• Do not store them in the attic or basement, where they would be subject to intense heat/humidity, cold or dampness.
  • Wear clean gloves when handling them.
  • Handle them gently.
  • Touch the sides of the photos when handling them.

 Art Restoration

Above: Restored photograph, Old World Restorations


Art Restoration Cincinnati

Above: Restored photograph, Old World Restorations

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Frame Restoration

by Administrator21. October 2013 21:11

So you have an old frame that you absolutely adore, but it's just not its old self anymore? Perhaps it looks worn, tarnished, and is even cracked, broken and discolored in places.

We can help!

We do frame and gold leaf restoration. We put as much care and attention into restoring frames as we would the painting itself. We can restore any type of frame, including even the simplest wooden frames.

Our frame restoration services include:

  • Cleaning
  • Repairing 
  • Stabilization of corners
  • Color-matching
  • Gilding
  • Toning
  • Fabrication of missing pieces
Below is an excellent example of our work. Call us with any questions at (513) 271-5459.

Gilding

Above: Before the restoration process


Painting Repair

Above: After the restoration process

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How Does Painting & Art Restoration Work?

by Administrator2. October 2013 18:44

The concept behind the process of art restoration is simple: the act of restoring and polishing up a piece of work of art to a previous state that the restorer believes to be its "original" state. The technique behind it, though, is something else entirely. So how does art restoration work?

Restoring Oil Paintings

This restoration process refers to several different things, all wrapped up into one. Restorers will remove surface dirt and discoloring, apply professional treatments, and, if needed, replace elements of the painting with similar pigment. (These are the main steps, but there are many more steps, as indicated below.)  A good professional restorer will make sure that the retouching of the artwork is limited to specific areas of paint loss and/or damaged areas. Oil paintings can be touched up with glaze that is transparent or semi-transparent, as well, always as needed. Of course, the techniques used will vary by piece of art. Each piece will be restored in accordance with its colors, shapes, genre, structure and its original materials will be kept in mind during the process.

A note on the backing support of oil painting: The different types of material support used for oil paintings can include wood paneling, paper, cardboard, composition board, metal and canvas. Each one can offer a different advantage for the artist and artwork, but will come along with different procedures for the person restoring the art.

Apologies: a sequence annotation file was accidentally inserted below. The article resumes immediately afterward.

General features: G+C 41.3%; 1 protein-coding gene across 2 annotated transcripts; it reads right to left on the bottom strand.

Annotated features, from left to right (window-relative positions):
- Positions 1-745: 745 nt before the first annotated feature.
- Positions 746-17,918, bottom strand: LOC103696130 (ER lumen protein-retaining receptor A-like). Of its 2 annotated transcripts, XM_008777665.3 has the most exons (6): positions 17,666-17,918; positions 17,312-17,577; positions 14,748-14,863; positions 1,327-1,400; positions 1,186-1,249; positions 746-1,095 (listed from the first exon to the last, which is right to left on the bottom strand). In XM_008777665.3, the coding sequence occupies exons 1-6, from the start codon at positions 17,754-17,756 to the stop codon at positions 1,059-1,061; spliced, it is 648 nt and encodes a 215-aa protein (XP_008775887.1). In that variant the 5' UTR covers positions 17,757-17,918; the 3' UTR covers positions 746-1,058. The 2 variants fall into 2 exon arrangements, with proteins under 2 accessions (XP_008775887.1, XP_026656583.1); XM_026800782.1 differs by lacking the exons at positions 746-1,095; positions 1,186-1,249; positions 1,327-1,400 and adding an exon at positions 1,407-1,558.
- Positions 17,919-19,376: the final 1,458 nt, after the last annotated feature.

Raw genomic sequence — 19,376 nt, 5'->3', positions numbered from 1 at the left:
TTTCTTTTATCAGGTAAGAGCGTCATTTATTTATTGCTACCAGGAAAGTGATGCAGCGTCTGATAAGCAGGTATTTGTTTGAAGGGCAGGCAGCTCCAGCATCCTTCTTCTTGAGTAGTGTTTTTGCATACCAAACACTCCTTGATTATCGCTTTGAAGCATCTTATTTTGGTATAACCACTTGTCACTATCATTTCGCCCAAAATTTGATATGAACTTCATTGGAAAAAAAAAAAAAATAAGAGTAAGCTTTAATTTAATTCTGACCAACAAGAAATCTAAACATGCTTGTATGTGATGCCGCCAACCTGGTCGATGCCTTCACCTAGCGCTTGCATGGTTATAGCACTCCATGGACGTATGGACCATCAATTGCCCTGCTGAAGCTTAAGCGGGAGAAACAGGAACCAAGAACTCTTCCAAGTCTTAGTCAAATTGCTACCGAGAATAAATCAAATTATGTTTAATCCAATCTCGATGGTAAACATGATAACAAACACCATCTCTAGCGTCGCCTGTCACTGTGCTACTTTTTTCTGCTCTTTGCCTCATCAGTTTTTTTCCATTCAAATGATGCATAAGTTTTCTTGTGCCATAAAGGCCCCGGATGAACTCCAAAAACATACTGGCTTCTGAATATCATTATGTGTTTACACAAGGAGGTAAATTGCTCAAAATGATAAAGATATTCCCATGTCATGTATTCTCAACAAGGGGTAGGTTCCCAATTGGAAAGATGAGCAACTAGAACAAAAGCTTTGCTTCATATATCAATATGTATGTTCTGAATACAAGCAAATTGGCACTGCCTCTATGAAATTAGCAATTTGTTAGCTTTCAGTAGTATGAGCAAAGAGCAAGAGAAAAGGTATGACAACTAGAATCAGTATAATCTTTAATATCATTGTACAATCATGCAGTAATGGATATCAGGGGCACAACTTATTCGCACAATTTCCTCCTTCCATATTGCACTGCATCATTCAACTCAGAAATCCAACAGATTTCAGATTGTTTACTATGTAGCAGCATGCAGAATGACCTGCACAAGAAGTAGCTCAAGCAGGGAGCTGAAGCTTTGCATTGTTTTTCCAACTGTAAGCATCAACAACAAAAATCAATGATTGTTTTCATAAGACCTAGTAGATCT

Our Process

Our restoration process is much more "scientific." We have a many-stepped process that includes a scientific analysis of the artwork, restoration of damage, reduction or removal of yellowed varnish, infilling of the paint loss and more.

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Antique Furniture Restoration

by Administrator10. September 2013 14:48

Antique Furniture Restoration

The big thing you’ll have to be aware of when considering restoring your antique furniture is that it will likely lose almost, if not all, of its value if not done correctly. This is because antique collectors much prefer that the old / original material in the creation of the furniture be kept intact. Is a piece of furniture truly an antique if the original materials are no longer present?

That being said, the antique restoration industry has changed vastly over the years. The practice of caring for and restoring fine furniture is now dedicated to preserving the original finish and individual elements of the furniture. Special attention is given to every area that makes the antique special.

Our Policies

We restore and preserve these types of antique furniture:

      ·        Paper-mache

      ·        Wood

      ·        Lacquer

      ·        Stone

      ·        Ivory

      ·        Metal

Our antique restorers give each element of the furniture individual attention in the restoration of the whole object.

Cleaning Antique Furniture

Antique furniture cleaning needs to be done with the same amount of caution. A reputable antique furniture cleaner will be able to identify all of the materials used to create the piece. The cleaner should then know that each material used in its construction will have a different reaction to the solvents and cleaning agents to clean it.

In conclusion, we will work with you in deciding whether to restore, preserve or clean your antique furniture. We have experienced furniture conservators willing to talk it out with you and go over your options. Let us know how we can help – call us at (513) 271-5459.

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Our Art Restoration Services

by Administrator22. August 2013 18:30

We provide a wide range of art restoration and conservation services. We clean, restore and conserve paintings, repair, restore and gild frames, repair and restore glass and crystal art, and so much more! Check out a list of our services below:

ü  Silver and metal: repair, restoration, polishing and plating

ü  Bronze: cleaning, restoration, waxing and patination

ü  Statuary and stone: cleaning, consolidation and restoration

ü  Ivory: stabilized, restored and preserved

ü  Wood and furniture: cleaning, repair, polishing and conservation

ü  Photographs: restoration, preservation and digital reproduction